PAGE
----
You own router might have specific modes where it acts just as an Access Point – mine didn’t so I went the manual route I described above.  I didn’t have to go out and purchase APs directly for additional cost – I just used what I had at hand. Likewise – you can BUY AccessPoints that are not routers and all they do is serve up wireless networks.  I strategically placed my new Linksys 610N on the main floor so I could run a cable from it directly to my xBox – can’t do that with a simple AccessPoint.

So – a long story to say that the quickest and easiest way to extend your wireless network is a two step process:

  1. Properly place the first router/Wi-Fi point in your house centrally for coverage.
  2. get yourself a long cable to plug into the first router networking ports and run the cable to second Wi-Fi router / Access Point where you need more coverage.
    1. just make sure you configure the second router to not serve up DHCP
    2. have a proper IP address that is different then your main router
    3. plug the cable into the regular networking ports – not the INTERNET port
    4. duplicate the SSID and WPA2 password as the first router

A second option is to opt for a Wireless Repeater type of Access Point – but I’m not a fan of these – mainly because your second device that is placed further away from the main AccessPoint will be “serving up” a connection that will have a bottle neck of however fast / however reliable the WiFi is at it’s location.  So sure – you have strong signal, but you have a choke point of throughput as it relays the network traffic to the 1st Access Point.  Go with cable – cheap and Fast.

Do you know if you have Spectrum Congestion?

Lastly – I mentioned Channels and less congestion. Everyone has wireless devices in your neighbourhood and they all talk on the same frequency and similar channels of that frequency.  More chatter = crappier speed and reliability. Best solution for you to find the right spectrum from multiple points in your house?  A laptop with a free copy of inSSIDer 2 running to help you determine what your local spectrum looks like for congestion.

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You can see I live in a congested area and I currently have strong signal in my house over the channels I have the wireless set to use.  However – what you don’t see is that even though there are at least 6 routers that support Wireless N technology – none of them are configured to use the 5 GHz range which is currently Free and Clear to use.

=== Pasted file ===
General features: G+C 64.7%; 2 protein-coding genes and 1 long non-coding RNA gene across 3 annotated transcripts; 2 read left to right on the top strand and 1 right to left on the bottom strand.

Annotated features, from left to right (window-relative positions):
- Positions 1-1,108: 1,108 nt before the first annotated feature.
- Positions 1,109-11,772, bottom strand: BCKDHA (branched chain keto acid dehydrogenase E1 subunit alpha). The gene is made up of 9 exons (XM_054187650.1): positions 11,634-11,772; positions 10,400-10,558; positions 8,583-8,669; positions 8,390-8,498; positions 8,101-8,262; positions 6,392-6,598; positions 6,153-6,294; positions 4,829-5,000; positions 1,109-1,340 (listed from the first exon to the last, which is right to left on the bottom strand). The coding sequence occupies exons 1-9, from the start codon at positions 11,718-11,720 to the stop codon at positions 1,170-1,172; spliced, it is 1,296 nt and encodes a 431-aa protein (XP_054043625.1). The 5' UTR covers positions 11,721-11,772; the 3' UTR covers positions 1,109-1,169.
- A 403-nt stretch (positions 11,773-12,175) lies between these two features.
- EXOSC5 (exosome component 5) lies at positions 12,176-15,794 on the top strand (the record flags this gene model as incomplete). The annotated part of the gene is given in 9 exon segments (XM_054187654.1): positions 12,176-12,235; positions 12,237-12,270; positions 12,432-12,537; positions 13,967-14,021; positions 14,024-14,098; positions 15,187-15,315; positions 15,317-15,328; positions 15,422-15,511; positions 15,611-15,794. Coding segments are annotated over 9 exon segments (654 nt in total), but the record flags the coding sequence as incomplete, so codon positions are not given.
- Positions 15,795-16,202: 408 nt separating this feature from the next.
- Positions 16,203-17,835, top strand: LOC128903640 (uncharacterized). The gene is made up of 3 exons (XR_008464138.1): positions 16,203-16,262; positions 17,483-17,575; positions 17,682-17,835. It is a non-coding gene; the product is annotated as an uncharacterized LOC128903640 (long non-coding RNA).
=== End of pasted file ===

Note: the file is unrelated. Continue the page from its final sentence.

Looks like I need to upgrade my wireless networking gear.

What does your wireless architecture look like?

Swapping out the php.ini file for uploads

Maybe I am just a glutton for punishment. My other online buddy @rbuike – who also dabbles in WordPress on occasion has suggested I check out some php.ini file modifications. I updated the file based on this link he sent over from the support forums:

memory_limit = 100M
upload_max_filesize = 192M
post_max_size = 100M
file_uploads = On

As a result – I do now see a changed admin interface for media uploads – which should solve some issues I have with podcast episodes being too large to upload… but does it fix any of the whacked out picture issues from LiveWriter?

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This is a picture I took while flying back from Newfoundland – it’s actually 1600×1200 and I changed it to 640 x 480 within LiveWriter to see if it helps. Previous attempts failed at this point – let’s hit publish to see how she works.

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Nope – try… try again…